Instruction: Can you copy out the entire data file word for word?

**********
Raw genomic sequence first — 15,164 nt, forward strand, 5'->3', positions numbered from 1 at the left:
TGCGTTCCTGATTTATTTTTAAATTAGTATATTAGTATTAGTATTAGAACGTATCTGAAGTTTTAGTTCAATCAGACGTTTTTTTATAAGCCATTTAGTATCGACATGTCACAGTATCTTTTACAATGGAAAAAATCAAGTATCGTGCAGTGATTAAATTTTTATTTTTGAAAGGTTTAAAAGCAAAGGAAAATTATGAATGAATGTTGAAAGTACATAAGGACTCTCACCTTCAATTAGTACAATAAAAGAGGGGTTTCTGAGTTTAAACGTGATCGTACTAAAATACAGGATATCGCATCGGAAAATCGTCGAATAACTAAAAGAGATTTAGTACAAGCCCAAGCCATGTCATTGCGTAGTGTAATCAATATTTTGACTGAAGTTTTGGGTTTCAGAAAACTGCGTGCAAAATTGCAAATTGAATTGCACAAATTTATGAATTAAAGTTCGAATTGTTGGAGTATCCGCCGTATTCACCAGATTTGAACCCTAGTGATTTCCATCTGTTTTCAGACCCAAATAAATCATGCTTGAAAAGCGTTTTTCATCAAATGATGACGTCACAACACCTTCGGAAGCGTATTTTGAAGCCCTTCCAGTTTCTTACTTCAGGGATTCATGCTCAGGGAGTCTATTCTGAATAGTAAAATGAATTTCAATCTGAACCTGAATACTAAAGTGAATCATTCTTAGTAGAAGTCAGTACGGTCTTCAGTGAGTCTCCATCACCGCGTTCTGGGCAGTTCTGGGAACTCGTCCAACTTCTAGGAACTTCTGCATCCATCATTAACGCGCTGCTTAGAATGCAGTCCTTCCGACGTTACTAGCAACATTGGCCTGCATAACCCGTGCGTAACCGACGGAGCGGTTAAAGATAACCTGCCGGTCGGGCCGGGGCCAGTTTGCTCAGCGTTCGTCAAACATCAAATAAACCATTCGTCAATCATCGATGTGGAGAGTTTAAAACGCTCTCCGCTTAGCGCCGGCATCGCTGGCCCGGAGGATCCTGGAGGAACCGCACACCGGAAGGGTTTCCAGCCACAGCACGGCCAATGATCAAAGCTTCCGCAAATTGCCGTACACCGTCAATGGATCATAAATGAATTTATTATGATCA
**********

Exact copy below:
Raw genomic sequence first — 15,164 nt, forward strand, 5'->3', positions numbered from 1 at the left:
TGCGTTCCTGATTTATTTTTAAATTAGTATATTAGTATTAGTATTAGAACGTATCTGAAGTTTTAGTTCAATCAGACGTTTTTTTATAAGCCATTTAGTATCGACATGTCACAGTATCTTTTACAATGGAAAAAATCAAGTATCGTGCAGTGATTAAATTTTTATTTTTGAAAGGTTTAAAAGCAAAGGAAAATTATGAATGAATGTTGAAAGTACATAAGGACTCTCACCTTCAATTAGTACAATAAAAGAGGGGTTTCTGAGTTTAAACGTGATCGTACTAAAATACAGGATATCGCATCGGAAAATCGTCGAATAACTAAAAGAGATTTAGTACAAGCCCAAGCCATGTCATTGCGTAGTGTAATCAATATTTTGACTGAAGTTTTGGGTTTCAGAAAACTGCGTGCAAAATTGCAAATTGAATTGCACAAATTTATGAATTAAAGTTCGAATTGTTGGAGTATCCGCCGTATTCACCAGATTTGAACCCTAGTGATTTCCATCTGTTTTCAGACCCAAATAAATCATGCTTGAAAAGCGTTTTTCATCAAATGATGACGTCACAACACCTTCGGAAGCGTATTTTGAAGCCCTTCCAGTTTCTTACTTCAGGGATTCATGCTCAGGGAGTCTATTCTGAATAGTAAAATGAATTTCAATCTGAACCTGAATACTAAAGTGAATCATTCTTAGTAGAAGTCAGTACGGTCTTCAGTGAGTCTCCATCACCGCGTTCTGGGCAGTTCTGGGAACTCGTCCAACTTCTAGGAACTTCTGCATCCATCATTAACGCGCTGCTTAGAATGCAGTCCTTCCGACGTTACTAGCAACATTGGCCTGCATAACCCGTGCGTAACCGACGGAGCGGTTAAAGATAACCTGCCGGTCGGGCCGGGGCCAGTTTGCTCAGCGTTCGTCAAACATCAAATAAACCATTCGTCAATCATCGATGTGGAGAGTTTAAAACGCTCTCCGCTTAGCGCCGGCATCGCTGGCCCGGAGGATCCTGGAGGAACCGCACACCGGAAGGGTTTCCAGCCACAGCACGGCCAATGATCAAAGCTTCCGCAAATTGCCGTACACCGTCAATGGATCATAAATGAATTTATTATGATCA